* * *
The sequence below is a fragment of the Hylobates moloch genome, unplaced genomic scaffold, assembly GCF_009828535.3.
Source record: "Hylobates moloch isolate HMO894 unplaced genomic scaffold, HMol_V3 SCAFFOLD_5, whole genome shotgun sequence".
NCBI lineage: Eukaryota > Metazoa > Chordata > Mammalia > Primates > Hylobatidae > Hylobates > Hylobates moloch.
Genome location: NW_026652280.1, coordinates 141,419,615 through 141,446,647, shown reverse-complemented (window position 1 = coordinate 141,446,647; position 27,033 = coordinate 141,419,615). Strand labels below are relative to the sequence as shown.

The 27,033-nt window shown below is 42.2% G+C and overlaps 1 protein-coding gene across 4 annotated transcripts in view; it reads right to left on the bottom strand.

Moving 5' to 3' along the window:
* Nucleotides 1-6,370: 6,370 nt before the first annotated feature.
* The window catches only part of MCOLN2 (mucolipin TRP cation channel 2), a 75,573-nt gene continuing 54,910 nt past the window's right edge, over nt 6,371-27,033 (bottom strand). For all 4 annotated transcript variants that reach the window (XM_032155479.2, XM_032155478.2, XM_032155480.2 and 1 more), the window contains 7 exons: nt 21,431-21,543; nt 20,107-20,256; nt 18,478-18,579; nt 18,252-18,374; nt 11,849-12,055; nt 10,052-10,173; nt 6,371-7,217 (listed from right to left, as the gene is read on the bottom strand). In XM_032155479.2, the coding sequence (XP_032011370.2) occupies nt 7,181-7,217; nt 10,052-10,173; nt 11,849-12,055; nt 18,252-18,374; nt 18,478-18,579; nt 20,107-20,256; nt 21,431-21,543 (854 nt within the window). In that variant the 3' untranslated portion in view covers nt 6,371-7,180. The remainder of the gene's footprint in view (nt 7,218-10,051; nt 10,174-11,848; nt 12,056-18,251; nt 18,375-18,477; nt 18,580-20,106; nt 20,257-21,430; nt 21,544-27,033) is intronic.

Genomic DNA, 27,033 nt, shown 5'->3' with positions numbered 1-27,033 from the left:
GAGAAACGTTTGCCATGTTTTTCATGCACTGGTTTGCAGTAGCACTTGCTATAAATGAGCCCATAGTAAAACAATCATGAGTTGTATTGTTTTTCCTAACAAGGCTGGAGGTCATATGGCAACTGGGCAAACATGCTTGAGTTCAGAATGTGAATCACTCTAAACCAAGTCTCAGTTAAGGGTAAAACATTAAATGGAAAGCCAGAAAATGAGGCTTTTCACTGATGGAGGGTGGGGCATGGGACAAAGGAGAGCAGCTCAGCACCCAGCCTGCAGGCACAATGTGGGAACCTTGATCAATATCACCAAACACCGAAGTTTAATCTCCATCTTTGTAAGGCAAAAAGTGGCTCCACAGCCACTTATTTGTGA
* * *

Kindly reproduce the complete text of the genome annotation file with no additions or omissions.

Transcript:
The sequence below is a fragment of the Hylobates moloch genome, unplaced genomic scaffold, assembly GCF_009828535.3.
Source record: "Hylobates moloch isolate HMO894 unplaced genomic scaffold, HMol_V3 SCAFFOLD_5, whole genome shotgun sequence".
NCBI lineage: Eukaryota > Metazoa > Chordata > Mammalia > Primates > Hylobatidae > Hylobates > Hylobates moloch.
Genome location: NW_026652280.1, coordinates 141,419,615 through 141,446,647, shown reverse-complemented (window position 1 = coordinate 141,446,647; position 27,033 = coordinate 141,419,615). Strand labels below are relative to the sequence as shown.

The 27,033-nt window shown below is 42.2% G+C and overlaps 1 protein-coding gene across 4 annotated transcripts in view; it reads right to left on the bottom strand.

Moving 5' to 3' along the window:
* Nucleotides 1-6,370: 6,370 nt before the first annotated feature.
* The window catches only part of MCOLN2 (mucolipin TRP cation channel 2), a 75,573-nt gene continuing 54,910 nt past the window's right edge, over nt 6,371-27,033 (bottom strand). For all 4 annotated transcript variants that reach the window (XM_032155479.2, XM_032155478.2, XM_032155480.2 and 1 more), the window contains 7 exons: nt 21,431-21,543; nt 20,107-20,256; nt 18,478-18,579; nt 18,252-18,374; nt 11,849-12,055; nt 10,052-10,173; nt 6,371-7,217 (listed from right to left, as the gene is read on the bottom strand). In XM_032155479.2, the coding sequence (XP_032011370.2) occupies nt 7,181-7,217; nt 10,052-10,173; nt 11,849-12,055; nt 18,252-18,374; nt 18,478-18,579; nt 20,107-20,256; nt 21,431-21,543 (854 nt within the window). In that variant the 3' untranslated portion in view covers nt 6,371-7,180. The remainder of the gene's footprint in view (nt 7,218-10,051; nt 10,174-11,848; nt 12,056-18,251; nt 18,375-18,477; nt 18,580-20,106; nt 20,257-21,430; nt 21,544-27,033) is intronic.

Genomic DNA, 27,033 nt, shown 5'->3' with positions numbered 1-27,033 from the left:
GAGAAACGTTTGCCATGTTTTTCATGCACTGGTTTGCAGTAGCACTTGCTATAAATGAGCCCATAGTAAAACAATCATGAGTTGTATTGTTTTTCCTAACAAGGCTGGAGGTCATATGGCAACTGGGCAAACATGCTTGAGTTCAGAATGTGAATCACTCTAAACCAAGTCTCAGTTAAGGGTAAAACATTAAATGGAAAGCCAGAAAATGAGGCTTTTCACTGATGGAGGGTGGGGCATGGGACAAAGGAGAGCAGCTCAGCACCCAGCCTGCAGGCACAATGTGGGAACCTTGATCAATATCACCAAACACCGAAGTTTAATCTCCATCTTTGTAAGGCAAAAAGTGGCTCCACAGCCACTTATTTGTGA